ReNesting, reusing, repurposing - they all mean essentially the same thing when it comes to transitioning your furniture to a new house. We have helped a lot of our clients transition their stuff when they move with our ReNesting service.Read More
Whenever we start a project, one of the first things we need to determine is how the room will be used, how many people will be using it at a time, and what are the possible needs we should consider when selecting and arranging the pieces for the room. And with the multipurpose spaces like the “great rooms” that are breeding in new construction and rehabs like rabbits, many rooms need to have the flexibility to serve a lot of functions. After all, if a room doesn’t function comfortably and well, what good is it? We WANT you to love your room and that means it needs to work perfectly as well as look good doing it!Read More
Luxury Downsizing – it’s what all the cool kids are doing! And while this post is written about downsizing in particular, much of it applies to ANY move. There is a reason so many empty nesters are downsizing to luxury apartments, condos, or smaller single-family homes. There are advantages to downsizing. Having less to decorate and maintain means more resources to do it well. AND Moving to smaller square footage affords more time (and often closer proximity) to enjoy travel, leisure, and cultural pursuits from a home base that is perfectly suited for your lifestyle.Read More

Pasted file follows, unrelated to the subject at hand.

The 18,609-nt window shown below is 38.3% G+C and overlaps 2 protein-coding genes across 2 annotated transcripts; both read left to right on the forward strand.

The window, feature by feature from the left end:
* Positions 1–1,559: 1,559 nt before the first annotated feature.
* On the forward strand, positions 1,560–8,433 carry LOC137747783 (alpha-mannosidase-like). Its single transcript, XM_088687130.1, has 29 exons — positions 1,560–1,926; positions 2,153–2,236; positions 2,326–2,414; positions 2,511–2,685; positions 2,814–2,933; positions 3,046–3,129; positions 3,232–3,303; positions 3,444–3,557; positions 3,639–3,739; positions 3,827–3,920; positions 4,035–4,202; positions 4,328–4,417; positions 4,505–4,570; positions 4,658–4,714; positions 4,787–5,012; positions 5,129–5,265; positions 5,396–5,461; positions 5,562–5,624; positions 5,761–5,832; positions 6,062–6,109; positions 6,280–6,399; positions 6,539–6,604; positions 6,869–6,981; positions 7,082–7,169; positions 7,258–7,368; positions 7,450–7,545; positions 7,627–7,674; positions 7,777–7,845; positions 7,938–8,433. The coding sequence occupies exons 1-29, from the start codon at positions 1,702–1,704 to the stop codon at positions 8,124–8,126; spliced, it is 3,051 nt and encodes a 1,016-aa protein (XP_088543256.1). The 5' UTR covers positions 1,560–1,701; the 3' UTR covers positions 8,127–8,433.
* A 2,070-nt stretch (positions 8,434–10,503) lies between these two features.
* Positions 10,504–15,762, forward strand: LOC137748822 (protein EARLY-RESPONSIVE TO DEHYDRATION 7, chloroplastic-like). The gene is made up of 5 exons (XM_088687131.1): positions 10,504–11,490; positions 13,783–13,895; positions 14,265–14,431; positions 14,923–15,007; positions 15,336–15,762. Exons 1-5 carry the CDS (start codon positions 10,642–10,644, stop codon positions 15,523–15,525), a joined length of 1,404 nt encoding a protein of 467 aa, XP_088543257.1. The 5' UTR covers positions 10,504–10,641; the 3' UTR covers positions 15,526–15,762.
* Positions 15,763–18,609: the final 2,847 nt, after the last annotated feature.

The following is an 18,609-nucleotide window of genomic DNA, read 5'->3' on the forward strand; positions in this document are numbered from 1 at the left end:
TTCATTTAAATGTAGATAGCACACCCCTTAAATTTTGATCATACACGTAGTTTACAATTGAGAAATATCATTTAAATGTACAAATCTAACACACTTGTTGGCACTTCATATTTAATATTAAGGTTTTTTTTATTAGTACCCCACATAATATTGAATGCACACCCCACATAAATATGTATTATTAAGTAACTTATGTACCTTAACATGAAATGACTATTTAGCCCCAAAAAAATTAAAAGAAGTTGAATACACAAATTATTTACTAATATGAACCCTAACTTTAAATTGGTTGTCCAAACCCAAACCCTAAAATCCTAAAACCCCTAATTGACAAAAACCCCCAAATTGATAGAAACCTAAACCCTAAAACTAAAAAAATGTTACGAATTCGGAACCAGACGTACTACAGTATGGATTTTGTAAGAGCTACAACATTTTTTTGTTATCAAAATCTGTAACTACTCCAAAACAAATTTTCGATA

A recent quick stop at the Boston Design Center yielded some interesting finds - some furniture with hidden surprises inside - kind of like the joy of a box of Cracker Jacks (only for grown ups and much less sticky!)
At Antiques on 5, we saw the gorgeous curved antique burl wood cabinet shown above. While this would be a beautiful accent piece in any room, it is also eminently practical with a stunning mirrored bar inside.
Furniture that pulls double duty can be a terrific asset anywhere, but it is especially helpful with the current trend toward downsizing into smaller spaces. The shelves in these bookcase cabinets at the Grange Furniture showroom slide to the sides to reveal a media center. What a fabulous way to have a large television without having a huge black rectangle glowering at you when it is not in use - there when you want it, gone when you don't!